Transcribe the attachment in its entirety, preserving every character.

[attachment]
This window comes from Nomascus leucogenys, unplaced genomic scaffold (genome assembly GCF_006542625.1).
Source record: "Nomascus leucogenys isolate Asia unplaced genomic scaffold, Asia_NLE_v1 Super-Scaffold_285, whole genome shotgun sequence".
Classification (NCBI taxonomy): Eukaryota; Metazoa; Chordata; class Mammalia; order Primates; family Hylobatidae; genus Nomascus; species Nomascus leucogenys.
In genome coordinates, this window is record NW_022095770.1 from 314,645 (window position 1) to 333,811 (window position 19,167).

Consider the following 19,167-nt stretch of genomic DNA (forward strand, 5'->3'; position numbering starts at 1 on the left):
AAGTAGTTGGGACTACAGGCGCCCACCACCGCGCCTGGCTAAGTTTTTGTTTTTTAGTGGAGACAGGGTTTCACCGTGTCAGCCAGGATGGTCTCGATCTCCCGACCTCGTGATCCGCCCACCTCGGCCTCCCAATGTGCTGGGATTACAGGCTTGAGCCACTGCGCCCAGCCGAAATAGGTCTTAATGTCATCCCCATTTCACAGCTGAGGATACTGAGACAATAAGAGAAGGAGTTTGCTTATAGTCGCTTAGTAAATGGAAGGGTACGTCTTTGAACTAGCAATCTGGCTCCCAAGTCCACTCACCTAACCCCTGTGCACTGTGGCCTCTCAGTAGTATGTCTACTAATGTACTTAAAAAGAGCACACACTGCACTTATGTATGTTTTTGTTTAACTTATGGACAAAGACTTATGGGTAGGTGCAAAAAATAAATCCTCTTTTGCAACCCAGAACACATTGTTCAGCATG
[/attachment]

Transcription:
This window comes from Nomascus leucogenys, unplaced genomic scaffold (genome assembly GCF_006542625.1).
Source record: "Nomascus leucogenys isolate Asia unplaced genomic scaffold, Asia_NLE_v1 Super-Scaffold_285, whole genome shotgun sequence".
Classification (NCBI taxonomy): Eukaryota; Metazoa; Chordata; class Mammalia; order Primates; family Hylobatidae; genus Nomascus; species Nomascus leucogenys.
In genome coordinates, this window is record NW_022095770.1 from 314,645 (window position 1) to 333,811 (window position 19,167).

Consider the following 19,167-nt stretch of genomic DNA (forward strand, 5'->3'; position numbering starts at 1 on the left):
AAGTAGTTGGGACTACAGGCGCCCACCACCGCGCCTGGCTAAGTTTTTGTTTTTTAGTGGAGACAGGGTTTCACCGTGTCAGCCAGGATGGTCTCGATCTCCCGACCTCGTGATCCGCCCACCTCGGCCTCCCAATGTGCTGGGATTACAGGCTTGAGCCACTGCGCCCAGCCGAAATAGGTCTTAATGTCATCCCCATTTCACAGCTGAGGATACTGAGACAATAAGAGAAGGAGTTTGCTTATAGTCGCTTAGTAAATGGAAGGGTACGTCTTTGAACTAGCAATCTGGCTCCCAAGTCCACTCACCTAACCCCTGTGCACTGTGGCCTCTCAGTAGTATGTCTACTAATGTACTTAAAAAGAGCACACACTGCACTTATGTATGTTTTTGTTTAACTTATGGACAAAGACTTATGGGTAGGTGCAAAAAATAAATCCTCTTTTGCAACCCAGAACACATTGTTCAGCATG